The second method comprises the condensation of a hydrogenated polyphenol with an epihalohydrin, such as epichlorohydrin, in the presence of a suitable catalyst such as BF.sub.3, followed by dehydrohalogenation in the presence of caustic. When the phenol is Bisphenol A, the resulting saturated epoxy compound is sometimes referred to as diepoxidized hydrogenated Bisphenol A", or more properly as the diglycidyl ether of 2,2-bis(4-cyclohexanol)propane.
In any event, the term "saturated epoxy resin", as used herein shall be deemed to mean the glycidyl ethers of polyhydric phenols wherein the aromatic ring structure of the phenols have been or are saturated.
An idealized structural formula representing the preferred saturated epoxy compounds is as follows: ##STR4## wherein n has a value so that the average molecular weight of the saturated polyepoxide is from about 350 to about 3000.
Preferred saturated epoxy resins are the hydrogenated resins prepared by the process described in U.S. Pat. No. 3,336,241. More preferred are the hydrogenated glycidyl ethers of 2,2-bis(4-hydroxyphenyl)propane, sometimes called the diglycidyl ethers of 2 2-bis(4-cyclohexanol)propane.
The organic unsaturated carboxylic acid used to partially esterify the polyepoxide may be aliphatic, cycloaliphatic or aromatic and may be monocarboxylic or polycarboxylic.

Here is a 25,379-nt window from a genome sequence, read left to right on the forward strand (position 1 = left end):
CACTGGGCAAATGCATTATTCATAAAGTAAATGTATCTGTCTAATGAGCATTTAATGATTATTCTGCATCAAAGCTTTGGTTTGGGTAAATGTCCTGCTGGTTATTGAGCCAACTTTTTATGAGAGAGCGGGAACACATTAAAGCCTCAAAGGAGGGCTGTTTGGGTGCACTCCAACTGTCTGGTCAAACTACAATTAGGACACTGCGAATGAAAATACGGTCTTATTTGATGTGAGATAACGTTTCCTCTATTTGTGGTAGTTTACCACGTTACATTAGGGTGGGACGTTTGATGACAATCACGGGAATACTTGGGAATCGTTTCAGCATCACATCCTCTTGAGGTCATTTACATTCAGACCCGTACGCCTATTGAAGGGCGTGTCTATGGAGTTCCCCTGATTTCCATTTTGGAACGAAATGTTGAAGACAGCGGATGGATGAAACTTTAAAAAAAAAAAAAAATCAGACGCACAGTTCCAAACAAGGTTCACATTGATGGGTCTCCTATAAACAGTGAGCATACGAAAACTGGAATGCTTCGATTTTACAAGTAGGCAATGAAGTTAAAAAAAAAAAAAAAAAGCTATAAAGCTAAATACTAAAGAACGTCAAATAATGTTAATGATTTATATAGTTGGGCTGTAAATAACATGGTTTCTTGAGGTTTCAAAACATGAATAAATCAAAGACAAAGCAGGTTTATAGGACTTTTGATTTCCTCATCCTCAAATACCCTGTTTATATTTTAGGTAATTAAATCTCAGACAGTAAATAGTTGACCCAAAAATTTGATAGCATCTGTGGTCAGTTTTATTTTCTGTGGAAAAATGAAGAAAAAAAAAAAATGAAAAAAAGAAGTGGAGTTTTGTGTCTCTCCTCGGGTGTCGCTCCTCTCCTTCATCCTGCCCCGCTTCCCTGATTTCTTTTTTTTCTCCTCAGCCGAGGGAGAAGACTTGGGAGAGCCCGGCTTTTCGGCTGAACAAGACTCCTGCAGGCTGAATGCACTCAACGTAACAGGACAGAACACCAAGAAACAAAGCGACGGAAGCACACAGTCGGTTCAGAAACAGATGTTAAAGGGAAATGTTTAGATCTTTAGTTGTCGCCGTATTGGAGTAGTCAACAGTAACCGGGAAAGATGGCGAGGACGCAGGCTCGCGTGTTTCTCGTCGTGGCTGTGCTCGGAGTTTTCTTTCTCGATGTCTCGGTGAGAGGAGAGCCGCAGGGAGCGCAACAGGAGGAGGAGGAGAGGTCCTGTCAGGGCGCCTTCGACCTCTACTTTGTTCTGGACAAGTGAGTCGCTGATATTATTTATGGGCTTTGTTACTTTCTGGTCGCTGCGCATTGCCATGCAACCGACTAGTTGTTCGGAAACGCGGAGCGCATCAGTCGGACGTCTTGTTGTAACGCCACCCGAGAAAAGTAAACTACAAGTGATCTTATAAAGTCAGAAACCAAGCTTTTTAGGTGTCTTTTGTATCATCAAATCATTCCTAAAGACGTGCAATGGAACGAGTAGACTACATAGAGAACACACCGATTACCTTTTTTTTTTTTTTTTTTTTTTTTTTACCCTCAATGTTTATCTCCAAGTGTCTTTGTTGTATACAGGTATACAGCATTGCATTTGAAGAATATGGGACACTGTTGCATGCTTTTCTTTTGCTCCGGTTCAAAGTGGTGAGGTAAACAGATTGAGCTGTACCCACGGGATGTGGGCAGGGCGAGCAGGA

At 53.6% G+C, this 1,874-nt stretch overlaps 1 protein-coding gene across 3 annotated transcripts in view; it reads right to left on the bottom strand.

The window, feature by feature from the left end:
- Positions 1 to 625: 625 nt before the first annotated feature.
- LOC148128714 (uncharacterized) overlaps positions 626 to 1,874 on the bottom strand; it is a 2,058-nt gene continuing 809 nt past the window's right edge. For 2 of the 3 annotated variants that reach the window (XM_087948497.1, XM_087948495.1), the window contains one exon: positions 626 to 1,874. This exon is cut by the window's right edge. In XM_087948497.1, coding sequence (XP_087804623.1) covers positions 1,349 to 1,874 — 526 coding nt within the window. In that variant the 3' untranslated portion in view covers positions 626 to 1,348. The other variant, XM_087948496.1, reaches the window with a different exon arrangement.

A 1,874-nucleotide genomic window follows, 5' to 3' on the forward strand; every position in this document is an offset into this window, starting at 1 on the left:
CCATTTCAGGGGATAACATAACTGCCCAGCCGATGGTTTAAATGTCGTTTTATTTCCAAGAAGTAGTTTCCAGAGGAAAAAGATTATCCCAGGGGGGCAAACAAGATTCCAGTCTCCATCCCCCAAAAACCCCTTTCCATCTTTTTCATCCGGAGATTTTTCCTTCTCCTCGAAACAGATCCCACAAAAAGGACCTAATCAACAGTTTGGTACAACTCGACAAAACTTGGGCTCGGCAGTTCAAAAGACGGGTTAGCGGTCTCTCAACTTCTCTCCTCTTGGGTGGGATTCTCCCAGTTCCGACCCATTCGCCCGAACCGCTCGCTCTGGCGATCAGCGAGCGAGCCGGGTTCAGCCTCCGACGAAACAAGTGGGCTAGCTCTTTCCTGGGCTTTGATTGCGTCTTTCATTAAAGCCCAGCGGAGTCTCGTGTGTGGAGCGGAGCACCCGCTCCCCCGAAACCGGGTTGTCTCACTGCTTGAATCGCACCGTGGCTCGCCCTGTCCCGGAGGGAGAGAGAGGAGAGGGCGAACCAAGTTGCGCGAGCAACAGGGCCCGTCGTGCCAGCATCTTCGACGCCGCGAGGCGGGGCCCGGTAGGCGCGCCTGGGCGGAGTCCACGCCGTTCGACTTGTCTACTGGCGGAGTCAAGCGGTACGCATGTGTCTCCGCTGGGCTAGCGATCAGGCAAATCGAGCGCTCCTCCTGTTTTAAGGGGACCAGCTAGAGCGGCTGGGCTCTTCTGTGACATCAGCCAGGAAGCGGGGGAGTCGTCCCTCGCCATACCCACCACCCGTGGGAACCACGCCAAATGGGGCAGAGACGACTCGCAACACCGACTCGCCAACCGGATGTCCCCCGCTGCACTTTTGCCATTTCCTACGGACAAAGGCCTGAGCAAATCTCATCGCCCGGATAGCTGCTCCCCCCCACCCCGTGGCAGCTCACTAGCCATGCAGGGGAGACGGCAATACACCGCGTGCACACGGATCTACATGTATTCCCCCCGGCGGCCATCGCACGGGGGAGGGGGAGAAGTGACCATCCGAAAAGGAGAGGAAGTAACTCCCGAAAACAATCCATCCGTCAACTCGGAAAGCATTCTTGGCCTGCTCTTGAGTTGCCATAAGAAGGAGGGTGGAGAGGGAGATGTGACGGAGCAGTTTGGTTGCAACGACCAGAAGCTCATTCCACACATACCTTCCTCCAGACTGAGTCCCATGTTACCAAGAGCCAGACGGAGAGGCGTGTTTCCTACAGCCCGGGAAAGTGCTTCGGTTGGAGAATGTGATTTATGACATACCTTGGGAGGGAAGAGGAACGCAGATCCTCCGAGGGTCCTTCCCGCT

Particularly preferred acids to be utilized comprise the ethylenically unsaturated acids such as, for example, acrylic acid, methacrylic acid, crotonic acid, alpha-phenylacrylic acid, alpha-cyclohexylacrylic acid, maleic acid, alpha-chloromaleic acid, tetrahydrophthalic acid, itaconic acid, citraconic, fumaric acid, cyanoacrylic acid, methoxyacrylic acid, and the like.
Also preferred are the partial esters of polycarboxylic acids, and particularly the alkyl, alkenyl, cycloalkyl and cycloalkenyl esters of polycarboxylic acids such as for example, allyl hydrogen maleate, butyl hydrogen maleate, allyl hydrogen phthalate, allyl hydrogen succinate, allyl hydrogen fumarate, butenyl hydrogen tetrahydrophthalate, cyclohexenyl hydrogen maleate, cyclohexyl hydrogen tetrahydrophthalate, and the like, and mixtures thereof.